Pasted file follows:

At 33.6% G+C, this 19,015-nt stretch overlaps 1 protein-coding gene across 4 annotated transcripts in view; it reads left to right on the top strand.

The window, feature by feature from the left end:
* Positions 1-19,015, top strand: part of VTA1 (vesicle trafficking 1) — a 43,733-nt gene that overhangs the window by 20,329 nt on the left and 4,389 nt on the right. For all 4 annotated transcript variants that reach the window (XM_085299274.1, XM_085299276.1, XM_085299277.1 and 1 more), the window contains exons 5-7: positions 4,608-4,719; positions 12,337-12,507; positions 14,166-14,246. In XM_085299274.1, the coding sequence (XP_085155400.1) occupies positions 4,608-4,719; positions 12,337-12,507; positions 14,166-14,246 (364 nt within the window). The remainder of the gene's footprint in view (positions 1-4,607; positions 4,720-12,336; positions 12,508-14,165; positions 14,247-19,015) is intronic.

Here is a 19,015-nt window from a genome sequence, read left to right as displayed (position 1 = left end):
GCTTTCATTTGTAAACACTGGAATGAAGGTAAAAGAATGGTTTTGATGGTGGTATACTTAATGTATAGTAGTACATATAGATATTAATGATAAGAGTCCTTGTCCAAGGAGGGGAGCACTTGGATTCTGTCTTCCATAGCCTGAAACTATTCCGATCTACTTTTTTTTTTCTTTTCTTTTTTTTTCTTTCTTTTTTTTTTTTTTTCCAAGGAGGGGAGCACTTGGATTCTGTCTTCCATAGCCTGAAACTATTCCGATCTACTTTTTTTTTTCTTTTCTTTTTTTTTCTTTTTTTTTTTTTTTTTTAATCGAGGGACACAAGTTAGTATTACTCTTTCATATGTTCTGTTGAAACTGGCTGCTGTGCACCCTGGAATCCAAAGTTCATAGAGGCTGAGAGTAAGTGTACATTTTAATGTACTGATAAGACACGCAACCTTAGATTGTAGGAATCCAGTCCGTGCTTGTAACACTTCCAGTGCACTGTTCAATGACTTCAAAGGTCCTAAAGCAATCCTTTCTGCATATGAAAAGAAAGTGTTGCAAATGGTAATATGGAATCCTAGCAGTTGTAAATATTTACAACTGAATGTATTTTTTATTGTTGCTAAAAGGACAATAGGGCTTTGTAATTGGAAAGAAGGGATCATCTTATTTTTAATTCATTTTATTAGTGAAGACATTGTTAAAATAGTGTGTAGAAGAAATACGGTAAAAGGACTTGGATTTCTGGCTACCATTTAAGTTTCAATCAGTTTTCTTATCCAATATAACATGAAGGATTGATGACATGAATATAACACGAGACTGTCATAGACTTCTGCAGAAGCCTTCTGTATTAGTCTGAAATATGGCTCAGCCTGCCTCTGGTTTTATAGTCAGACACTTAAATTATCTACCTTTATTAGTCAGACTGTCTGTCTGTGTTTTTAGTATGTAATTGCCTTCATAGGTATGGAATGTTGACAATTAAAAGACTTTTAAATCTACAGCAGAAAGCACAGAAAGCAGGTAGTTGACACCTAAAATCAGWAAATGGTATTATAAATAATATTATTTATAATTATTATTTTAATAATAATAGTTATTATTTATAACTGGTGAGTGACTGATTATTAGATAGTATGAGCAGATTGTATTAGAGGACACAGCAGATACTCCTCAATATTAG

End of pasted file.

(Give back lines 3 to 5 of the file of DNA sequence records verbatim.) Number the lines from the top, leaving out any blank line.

* Positions 1-19,015, top strand: part of VTA1 (vesicle trafficking 1) — a 43,733-nt gene that overhangs the window by 20,329 nt on the left and 4,389 nt on the right. For all 4 annotated transcript variants that reach the window (XM_085299274.1, XM_085299276.1, XM_085299277.1 and 1 more), the window contains exons 5-7: positions 4,608-4,719; positions 12,337-12,507; positions 14,166-14,246. In XM_085299274.1, the coding sequence (XP_085155400.1) occupies positions 4,608-4,719; positions 12,337-12,507; positions 14,166-14,246 (364 nt within the window). The remainder of the gene's footprint in view (positions 1-4,607; positions 4,720-12,336; positions 12,508-14,165; positions 14,247-19,015) is intronic.

Here is a 19,015-nt window from a genome sequence, read left to right as displayed (position 1 = left end):
GCTTTCATTTGTAAACACTGGAATGAAGGTAAAAGAATGGTTTTGATGGTGGTATACTTAATGTATAGTAGTACATATAGATATTAATGATAAGAGTCCTTGTCCAAGGAGGGGAGCACTTGGATTCTGTCTTCCATAGCCTGAAACTATTCCGATCTACTTTTTTTTTTCTTTTCTTTTTTTTTCTTTCTTTTTTTTTTTTTTTCCAAGGAGGGGAGCACTTGGATTCTGTCTTCCATAGCCTGAAACTATTCCGATCTACTTTTTTTTTTCTTTTCTTTTTTTTTCTTTTTTTTTTTTTTTTTTAATCGAGGGACACAAGTTAGTATTACTCTTTCATATGTTCTGTTGAAACTGGCTGCTGTGCACCCTGGAATCCAAAGTTCATAGAGGCTGAGAGTAAGTGTACATTTTAATGTACTGATAAGACACGCAACCTTAGATTGTAGGAATCCAGTCCGTGCTTGTAACACTTCCAGTGCACTGTTCAATGACTTCAAAGGTCCTAAAGCAATCCTTTCTGCATATGAAAAGAAAGTGTTGCAAATGGTAATATGGAATCCTAGCAGTTGTAAATATTTACAACTGAATGTATTTTTTATTGTTGCTAAAAGGACAATAGGGCTTTGTAATTGGAAAGAAGGGATCATCTTATTTTTAATTCATTTTATTAGTGAAGACATTGTTAAAATAGTGTGTAGAAGAAATACGGTAAAAGGACTTGGATTTCTGGCTACCATTTAAGTTTCAATCAGTTTTCTTATCCAATATAACATGAAGGATTGATGACATGAATATAACACGAGACTGTCATAGACTTCTGCAGAAGCCTTCTGTATTAGTCTGAAATATGGCTCAGCCTGCCTCTGGTTTTATAGTCAGACACTTAAATTATCTACCTTTATTAGTCAGACTGTCTGTCTGTGTTTTTAGTATGTAATTGCCTTCATAGGTATGGAATGTTGACAATTAAAAGACTTTTAAATCTACAGCAGAAAGCACAGAAAGCAGGTAGTTGACACCTAAAATCAGWAAATGGTATTATAAATAATATTATTTATAATTATTATTTTAATAATAATAGTTATTATTTATAACTGGTGAGTGACTGATTATTAGATAGTATGAGCAGATTGTATTAGAGGACACAGCAGATACTCCTCAATATTAG